spreading activation in a network

spreadr: A R package to simulate spreading activation in a network

The notion of spreading activation is a prevalent metaphor in the cognitive sciences; however, the tools to implement spreading activation in a computational simulation are not as readily available. Recently I published a paper in Behavior Research Methods that introduces the spreadr R package and shows how one can use it to implement spreading activation within a specified network structure to address research questions in different areas of cognitive science. The algorithmic method implemented in spreadr follows the approach described in Vitevitch, Ercal, and Adagarla (2011), who viewed activation as a fixed cognitive resource that could “spread” among connected nodes in a network.

This is a paper that I am very proud of. I started writing the basic functions for spreadr way back in 2014 (after reading the 2011 paper), and have been working on it on and off for the past 4 years. During the first year of my post doc at Warwick I started re-writing the code into a more “user-friendly” format so that it would help me do my research more efficiently. I did a bunch of simulations with the package and figured that others might be able to use it for their own research, and perhaps I should write a paper.

The reviews made the paper and the package even stronger, and spreadr benefitted from the input of people who were way more computationally savvy than me. I had help from Dirk Wulff who optimized the function with a healthy dose of C++. The package still a work in progress, but the aim of putting out this paper is to encourage cognitive scientists to explicitly consider how the structure of cognitive systems affects the way people process information. A simple tool like spreadr might help make this idea more concrete and help shift the balance away from research that overwhelmingly focusses on the cognitive process itself to research that considers the interaction between structure and process.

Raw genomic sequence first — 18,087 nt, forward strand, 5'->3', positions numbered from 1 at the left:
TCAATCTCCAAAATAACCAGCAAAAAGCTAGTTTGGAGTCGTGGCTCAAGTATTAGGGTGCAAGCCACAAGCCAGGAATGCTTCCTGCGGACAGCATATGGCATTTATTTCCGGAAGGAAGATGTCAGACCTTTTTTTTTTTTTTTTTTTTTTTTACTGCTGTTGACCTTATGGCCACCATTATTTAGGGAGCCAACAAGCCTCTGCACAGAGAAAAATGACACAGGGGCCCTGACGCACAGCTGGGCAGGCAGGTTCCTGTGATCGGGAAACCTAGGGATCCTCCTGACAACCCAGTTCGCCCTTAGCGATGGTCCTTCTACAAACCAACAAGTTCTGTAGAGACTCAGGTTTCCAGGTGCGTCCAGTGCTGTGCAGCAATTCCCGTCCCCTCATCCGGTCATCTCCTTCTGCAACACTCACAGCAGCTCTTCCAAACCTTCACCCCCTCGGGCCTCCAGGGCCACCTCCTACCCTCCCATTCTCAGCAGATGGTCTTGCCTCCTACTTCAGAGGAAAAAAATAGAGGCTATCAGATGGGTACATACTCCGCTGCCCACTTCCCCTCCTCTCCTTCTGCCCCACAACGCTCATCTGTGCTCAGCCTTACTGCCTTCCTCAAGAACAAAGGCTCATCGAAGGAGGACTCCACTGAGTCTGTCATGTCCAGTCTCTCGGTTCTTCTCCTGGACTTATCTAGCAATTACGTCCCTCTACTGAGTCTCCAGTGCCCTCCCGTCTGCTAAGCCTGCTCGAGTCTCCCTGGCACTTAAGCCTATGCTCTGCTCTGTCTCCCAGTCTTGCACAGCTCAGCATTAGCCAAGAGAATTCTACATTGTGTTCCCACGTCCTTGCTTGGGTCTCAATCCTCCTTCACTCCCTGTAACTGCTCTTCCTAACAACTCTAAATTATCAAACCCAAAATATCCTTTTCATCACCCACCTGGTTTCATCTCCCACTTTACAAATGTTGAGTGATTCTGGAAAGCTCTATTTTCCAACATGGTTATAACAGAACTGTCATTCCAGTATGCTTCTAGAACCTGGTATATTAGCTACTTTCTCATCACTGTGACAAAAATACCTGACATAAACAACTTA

Certainly the icing on the cake was spreadr getting accepted into the world of CRAN. I have come a long way from when I first started programming in R back in 2012 and couldn’t even get a dataset to load in RStudio… The plan is to keep working on it and the latest version can always be downloaded directly from my github.

If you have any comments or feedback, do get in touch. I hope you will find it useful.